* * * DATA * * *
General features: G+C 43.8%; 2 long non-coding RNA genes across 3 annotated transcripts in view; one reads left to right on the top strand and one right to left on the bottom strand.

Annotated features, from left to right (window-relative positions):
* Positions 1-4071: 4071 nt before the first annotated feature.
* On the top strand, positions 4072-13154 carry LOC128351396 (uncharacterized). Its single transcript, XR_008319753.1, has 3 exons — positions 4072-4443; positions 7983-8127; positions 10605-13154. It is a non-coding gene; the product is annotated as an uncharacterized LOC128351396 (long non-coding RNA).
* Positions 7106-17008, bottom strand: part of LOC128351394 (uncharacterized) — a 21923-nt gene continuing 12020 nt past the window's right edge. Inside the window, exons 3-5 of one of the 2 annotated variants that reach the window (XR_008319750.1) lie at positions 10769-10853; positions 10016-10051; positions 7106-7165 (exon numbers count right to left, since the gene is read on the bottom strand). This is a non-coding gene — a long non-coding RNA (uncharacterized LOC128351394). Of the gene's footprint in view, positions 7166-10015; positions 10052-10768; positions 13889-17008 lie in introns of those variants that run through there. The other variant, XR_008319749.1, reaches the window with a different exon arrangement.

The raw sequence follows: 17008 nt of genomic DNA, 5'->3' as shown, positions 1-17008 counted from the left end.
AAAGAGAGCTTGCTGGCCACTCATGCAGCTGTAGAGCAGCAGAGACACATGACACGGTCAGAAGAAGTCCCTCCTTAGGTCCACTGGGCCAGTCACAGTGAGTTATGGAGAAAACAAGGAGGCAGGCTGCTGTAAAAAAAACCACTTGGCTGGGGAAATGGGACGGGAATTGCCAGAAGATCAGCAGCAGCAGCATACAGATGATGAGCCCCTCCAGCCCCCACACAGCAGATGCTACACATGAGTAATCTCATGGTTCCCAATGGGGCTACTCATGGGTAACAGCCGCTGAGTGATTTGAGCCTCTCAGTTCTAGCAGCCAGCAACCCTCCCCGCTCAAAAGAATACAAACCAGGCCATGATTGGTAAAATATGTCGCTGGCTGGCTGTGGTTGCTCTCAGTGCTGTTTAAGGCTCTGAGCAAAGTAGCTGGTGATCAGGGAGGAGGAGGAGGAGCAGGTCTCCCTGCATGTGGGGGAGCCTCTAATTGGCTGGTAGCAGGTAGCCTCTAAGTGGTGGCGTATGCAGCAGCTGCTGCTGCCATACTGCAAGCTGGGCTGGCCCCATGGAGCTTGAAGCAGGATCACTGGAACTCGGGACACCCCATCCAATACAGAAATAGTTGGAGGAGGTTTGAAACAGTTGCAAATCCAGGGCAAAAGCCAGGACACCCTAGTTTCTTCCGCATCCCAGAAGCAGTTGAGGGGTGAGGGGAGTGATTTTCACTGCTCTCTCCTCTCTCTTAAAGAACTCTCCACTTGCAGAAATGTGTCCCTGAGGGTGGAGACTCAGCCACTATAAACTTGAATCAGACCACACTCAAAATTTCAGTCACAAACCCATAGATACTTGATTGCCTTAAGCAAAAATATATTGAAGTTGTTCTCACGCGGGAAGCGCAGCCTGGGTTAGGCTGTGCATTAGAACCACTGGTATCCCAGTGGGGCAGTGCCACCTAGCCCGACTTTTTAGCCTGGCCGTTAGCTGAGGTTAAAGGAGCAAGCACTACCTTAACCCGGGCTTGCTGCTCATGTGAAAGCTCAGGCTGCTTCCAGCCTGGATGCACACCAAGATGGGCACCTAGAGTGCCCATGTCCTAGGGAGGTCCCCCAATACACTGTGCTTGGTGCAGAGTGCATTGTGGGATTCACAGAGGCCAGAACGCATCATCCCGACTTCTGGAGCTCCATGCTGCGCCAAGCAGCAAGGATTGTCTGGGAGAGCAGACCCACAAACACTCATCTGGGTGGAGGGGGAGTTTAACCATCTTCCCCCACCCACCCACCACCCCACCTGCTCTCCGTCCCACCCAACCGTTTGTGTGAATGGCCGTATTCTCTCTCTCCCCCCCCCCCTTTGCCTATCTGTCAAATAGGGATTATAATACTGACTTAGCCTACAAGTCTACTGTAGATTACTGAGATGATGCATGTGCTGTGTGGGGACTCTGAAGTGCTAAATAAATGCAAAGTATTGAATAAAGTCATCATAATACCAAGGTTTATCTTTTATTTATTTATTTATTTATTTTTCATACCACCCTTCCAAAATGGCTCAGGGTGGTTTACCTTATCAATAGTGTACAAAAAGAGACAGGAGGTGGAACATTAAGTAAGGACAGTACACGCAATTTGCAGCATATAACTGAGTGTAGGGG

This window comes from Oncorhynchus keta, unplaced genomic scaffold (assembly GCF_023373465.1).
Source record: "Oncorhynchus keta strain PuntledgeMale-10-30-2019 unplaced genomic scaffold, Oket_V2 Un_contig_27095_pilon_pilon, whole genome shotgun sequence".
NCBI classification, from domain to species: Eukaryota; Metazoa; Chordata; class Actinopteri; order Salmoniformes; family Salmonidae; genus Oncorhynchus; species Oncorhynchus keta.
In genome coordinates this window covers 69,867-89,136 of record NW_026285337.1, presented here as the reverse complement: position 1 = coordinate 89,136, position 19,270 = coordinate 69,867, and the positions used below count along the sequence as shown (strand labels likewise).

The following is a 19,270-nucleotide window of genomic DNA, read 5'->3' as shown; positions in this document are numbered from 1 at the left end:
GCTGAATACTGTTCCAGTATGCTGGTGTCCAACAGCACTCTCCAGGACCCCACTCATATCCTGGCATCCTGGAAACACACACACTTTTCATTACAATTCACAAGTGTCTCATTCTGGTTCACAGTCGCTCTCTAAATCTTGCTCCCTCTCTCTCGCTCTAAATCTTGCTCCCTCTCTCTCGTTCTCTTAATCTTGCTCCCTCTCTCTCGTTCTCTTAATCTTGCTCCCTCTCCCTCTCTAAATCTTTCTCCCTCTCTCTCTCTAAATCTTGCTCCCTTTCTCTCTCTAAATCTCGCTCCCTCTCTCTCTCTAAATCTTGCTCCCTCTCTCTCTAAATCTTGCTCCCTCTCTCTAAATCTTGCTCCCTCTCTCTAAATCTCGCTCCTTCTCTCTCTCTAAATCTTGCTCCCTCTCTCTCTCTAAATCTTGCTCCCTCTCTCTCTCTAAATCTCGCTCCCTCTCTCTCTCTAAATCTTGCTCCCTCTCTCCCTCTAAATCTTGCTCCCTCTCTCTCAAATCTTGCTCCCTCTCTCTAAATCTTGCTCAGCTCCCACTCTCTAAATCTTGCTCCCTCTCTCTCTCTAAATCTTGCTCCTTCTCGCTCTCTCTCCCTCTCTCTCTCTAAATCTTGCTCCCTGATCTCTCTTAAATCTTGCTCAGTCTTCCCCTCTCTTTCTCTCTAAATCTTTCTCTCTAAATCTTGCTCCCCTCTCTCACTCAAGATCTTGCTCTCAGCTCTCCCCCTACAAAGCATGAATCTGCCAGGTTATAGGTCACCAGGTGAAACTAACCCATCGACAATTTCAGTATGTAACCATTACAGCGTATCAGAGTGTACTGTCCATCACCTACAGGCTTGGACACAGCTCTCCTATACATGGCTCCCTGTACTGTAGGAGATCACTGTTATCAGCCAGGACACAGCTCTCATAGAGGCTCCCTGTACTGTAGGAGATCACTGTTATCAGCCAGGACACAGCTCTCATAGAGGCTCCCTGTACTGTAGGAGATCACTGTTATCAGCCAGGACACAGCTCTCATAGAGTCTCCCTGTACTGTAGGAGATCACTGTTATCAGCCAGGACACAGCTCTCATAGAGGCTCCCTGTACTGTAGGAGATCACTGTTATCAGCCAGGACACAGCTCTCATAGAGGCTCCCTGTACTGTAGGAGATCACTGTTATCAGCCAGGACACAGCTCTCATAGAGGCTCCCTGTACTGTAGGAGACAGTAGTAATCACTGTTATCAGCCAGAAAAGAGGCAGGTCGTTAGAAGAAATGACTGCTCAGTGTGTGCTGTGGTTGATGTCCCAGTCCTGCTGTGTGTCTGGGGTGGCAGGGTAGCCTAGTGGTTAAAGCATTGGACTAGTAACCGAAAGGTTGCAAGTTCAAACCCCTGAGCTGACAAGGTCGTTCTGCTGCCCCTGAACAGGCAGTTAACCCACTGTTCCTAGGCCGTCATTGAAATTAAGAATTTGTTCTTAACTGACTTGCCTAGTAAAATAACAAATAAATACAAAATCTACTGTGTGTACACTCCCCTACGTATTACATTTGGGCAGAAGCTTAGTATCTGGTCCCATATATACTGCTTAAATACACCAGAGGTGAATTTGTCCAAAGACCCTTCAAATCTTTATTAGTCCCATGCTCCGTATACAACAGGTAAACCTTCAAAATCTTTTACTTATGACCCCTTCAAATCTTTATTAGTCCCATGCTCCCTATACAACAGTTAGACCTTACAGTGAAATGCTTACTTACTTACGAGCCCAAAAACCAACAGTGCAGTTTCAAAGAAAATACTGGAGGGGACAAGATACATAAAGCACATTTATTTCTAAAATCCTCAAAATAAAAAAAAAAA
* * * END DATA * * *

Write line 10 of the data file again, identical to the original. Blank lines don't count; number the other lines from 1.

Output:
NCBI classification, from domain to species: Eukaryota; Metazoa; Chordata; class Actinopteri; order Salmoniformes; family Salmonidae; genus Oncorhynchus; species Oncorhynchus keta.